Happy Sharktober! Here is a gratuitous shark vs shark video for your viewing pleasure:
While sharks may still be a natural threat to other sea life, one particular unnatural ocean inhabitant won’t be – at least not as much, not off the California coast.
As you may have heard, Governor Brown signed Senate Bill 270, effectively shifting Californians away from using single-use plastic bags and toward more sustainable options. The switch isn’t immediate: large stores have until July, 2015 and small business have until July, 2016. Further, produce bags, restaurant to-go bags and bags to protect newspapers from rain will all still remain available. If your local liquor store requires you to bag your booze, and you don’t have your own, you might have to pay 10 cents for a paper or reusable bag, which is the same rule you’ll eventually find at groceries stores.
Of course, many Humboldt grocers opted out of plastic bags years ago, some offering boxes as an alternative. Regular patrons of those stores seem to be doing just fine transporting their groceries, but for those of you concerned about the change, here’s some tips:
Chico (and similar) bags are helpful for those who tend to forget to bring reusables because they fold right up and are easy to clip onto a purse or backpack.
If you forget your bag and don’t want to pay the 10 cents per paper, just chuck everything back in the car, toss it the trunk of your car, then grab your bags or boxes to unload efficiently at home.
Wondering how you’ll line your trash cans or clean up your dog poop now? You’ll still have all the aforementioned types of bags, plus bread bags, tortilla bags, etc. – banning the standard plastic grocery bags is one effort towards reducing waste and litter, but hardly a comprehensive elimination.
Like many other policy changes, SB 270 seeks to solve what’s been a growing environmental and economic problem. Californians (and all humans) have a right to clean beaches, a healthy ocean and directing our tax dollars toward issues other than cleaning up other people’s trash. The plastic bag industry is not entitled to continue imperiling those rights. This change puts citizens first.
Over 100 cities, counties and districts in California had already banned bags. Many other cities in the U.S. have as well. So have other countries. It’s been working out just fine. If you have a specific question not addressed here, please send me an email at firstname.lastname@example.org.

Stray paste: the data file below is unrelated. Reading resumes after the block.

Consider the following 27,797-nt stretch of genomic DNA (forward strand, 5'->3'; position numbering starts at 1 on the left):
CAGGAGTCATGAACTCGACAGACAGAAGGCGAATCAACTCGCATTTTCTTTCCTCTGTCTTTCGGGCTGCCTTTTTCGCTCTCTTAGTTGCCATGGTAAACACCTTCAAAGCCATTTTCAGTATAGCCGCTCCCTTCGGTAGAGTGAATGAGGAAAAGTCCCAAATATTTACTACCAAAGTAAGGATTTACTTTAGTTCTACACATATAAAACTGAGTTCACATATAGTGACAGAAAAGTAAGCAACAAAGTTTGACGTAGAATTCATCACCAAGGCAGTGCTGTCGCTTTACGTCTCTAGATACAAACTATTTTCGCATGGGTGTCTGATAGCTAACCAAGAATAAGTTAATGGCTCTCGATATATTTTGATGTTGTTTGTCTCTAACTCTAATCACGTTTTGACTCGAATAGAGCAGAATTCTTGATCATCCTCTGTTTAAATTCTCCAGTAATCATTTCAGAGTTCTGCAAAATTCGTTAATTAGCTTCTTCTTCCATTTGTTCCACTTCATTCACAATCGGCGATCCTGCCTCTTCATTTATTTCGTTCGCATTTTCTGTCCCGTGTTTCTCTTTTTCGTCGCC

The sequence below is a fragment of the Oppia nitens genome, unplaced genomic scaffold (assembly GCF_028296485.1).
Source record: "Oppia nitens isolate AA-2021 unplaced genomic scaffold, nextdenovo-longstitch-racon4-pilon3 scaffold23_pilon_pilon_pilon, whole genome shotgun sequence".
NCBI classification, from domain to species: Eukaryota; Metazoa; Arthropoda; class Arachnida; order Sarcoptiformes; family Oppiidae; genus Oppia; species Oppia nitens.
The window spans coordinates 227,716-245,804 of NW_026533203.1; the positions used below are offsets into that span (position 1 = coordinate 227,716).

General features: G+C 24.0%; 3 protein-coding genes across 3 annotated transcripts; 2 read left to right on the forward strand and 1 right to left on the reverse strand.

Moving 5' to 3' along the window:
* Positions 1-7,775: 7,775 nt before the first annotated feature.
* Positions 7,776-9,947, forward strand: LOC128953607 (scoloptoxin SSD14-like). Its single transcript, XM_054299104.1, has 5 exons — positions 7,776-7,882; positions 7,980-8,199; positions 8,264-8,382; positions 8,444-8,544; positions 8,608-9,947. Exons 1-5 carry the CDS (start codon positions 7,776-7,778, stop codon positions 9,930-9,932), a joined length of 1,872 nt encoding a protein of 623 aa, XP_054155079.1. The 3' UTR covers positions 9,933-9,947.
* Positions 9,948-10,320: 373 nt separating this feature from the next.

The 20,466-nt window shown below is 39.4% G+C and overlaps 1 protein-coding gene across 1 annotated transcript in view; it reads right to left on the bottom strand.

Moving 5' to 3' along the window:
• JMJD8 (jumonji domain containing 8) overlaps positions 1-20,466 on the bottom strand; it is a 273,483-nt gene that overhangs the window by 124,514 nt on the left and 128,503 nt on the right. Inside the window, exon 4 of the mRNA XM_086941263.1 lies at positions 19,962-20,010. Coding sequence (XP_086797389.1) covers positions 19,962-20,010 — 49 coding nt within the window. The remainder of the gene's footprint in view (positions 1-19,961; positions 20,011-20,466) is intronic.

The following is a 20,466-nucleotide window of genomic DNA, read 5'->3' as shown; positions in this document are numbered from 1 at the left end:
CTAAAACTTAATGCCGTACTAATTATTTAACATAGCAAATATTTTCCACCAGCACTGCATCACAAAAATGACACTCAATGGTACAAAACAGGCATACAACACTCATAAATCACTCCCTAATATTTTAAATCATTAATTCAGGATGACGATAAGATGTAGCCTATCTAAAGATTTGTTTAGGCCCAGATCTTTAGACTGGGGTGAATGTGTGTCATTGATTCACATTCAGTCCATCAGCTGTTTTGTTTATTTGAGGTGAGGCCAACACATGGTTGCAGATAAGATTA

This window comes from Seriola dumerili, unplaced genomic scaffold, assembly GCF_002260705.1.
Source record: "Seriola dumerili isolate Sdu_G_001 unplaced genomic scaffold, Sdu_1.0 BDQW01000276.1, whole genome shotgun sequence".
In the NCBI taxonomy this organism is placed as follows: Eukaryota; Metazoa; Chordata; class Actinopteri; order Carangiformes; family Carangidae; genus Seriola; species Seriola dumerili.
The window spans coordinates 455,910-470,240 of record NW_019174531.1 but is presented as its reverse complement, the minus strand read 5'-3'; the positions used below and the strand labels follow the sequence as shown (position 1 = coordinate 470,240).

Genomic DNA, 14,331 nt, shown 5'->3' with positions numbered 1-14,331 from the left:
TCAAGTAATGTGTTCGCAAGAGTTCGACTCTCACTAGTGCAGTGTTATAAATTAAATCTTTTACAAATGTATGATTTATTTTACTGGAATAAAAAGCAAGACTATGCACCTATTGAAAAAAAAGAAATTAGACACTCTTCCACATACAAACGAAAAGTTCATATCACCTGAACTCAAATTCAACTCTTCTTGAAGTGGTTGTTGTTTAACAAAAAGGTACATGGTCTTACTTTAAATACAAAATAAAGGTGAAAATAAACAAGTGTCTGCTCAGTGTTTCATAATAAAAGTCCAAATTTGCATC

Coastal Currents: Drought Workshop, Kayak Smash Disaster
A free “DIY Drought Solutions” workshop takes place this Saturday, Oct. 4 at the Arcata Community Center from 11 a.m. to 4 p.m. Sponsored by Coastal Ecosystems Institute of Northern California, Humboldt County RCD, City of Trinidad, City of Arcata and more, the event will address low water-use and native plants, permaculture, greywater, rainwater collection and storage, LID techniques, plus feature youth activities and general water conservation information.
Tune into Coastal Currents today at noon (KHUM 104.7 FM, khum.com) for an interview with DIY Drought Solutions organizer Jill Demers, Project Manager and Humboldt Bay Initiative Coordinator, Coastal Ecosystems Institute of Northern California. Additionally, Coastal Currents will feature Daniel Fox, founder of the Wild Image Project, who is still doing a fundraiser for underprivileged kids to get outdoor education at NOLS Alaska despite his paddle to San Francisco coming to a near-disastrous sudden end…
…at the last minute, just before reaching the point of no return, three massive waves appeared, breaking just 10 feet ahead of me. I looked at the clouds of white seawater rising up into the sky, the roaring of the waves crashing and suddenly it became clear to me that there was no way my feet would be touching sand this evening…
Marine Protected Areas Bring Money, Collaboration to County
The success of the 2010 unified proposal for the North Coast Marine Protected Area was proven when it was officially adopted by the California Fish & Game Commission in 2012, but that was not the end of MPA-based team efforts. The MPA Collaborative Implementation Project hosts a stakeholder meeting today at the Humboldt Bay Aquatic Center from 3 to 5 p.m. to review Humboldt County’s MPA resources and activities surrounding enforcement, outreach and monitoring. Ultimately the group will receive $10,000 toward initial collaborative implementation projects.
Governor Brown also signed into law a bill – sponsored by our own Assemblymember Wesley Chesbro – banning genetically modified salmon (aka “Frankenfish”) in California waters. KMUD news has the scoop. The PacOut Green Team cleaned up around Fernbridge, finding “multiple dump sites around the parking lot, lots of trash in general; computers, clothing, grow trimmings, Styrofoam, tires, and carcasses. That’s right, carcasses. We found three deer dump sites. Pictures too graphic to share.” Full story here.
On that note, you can join them this Saturday, Oct. 4 from 8:30 to 9:30 a.m.
Just do it.
Photo courtesy PacOut Green Team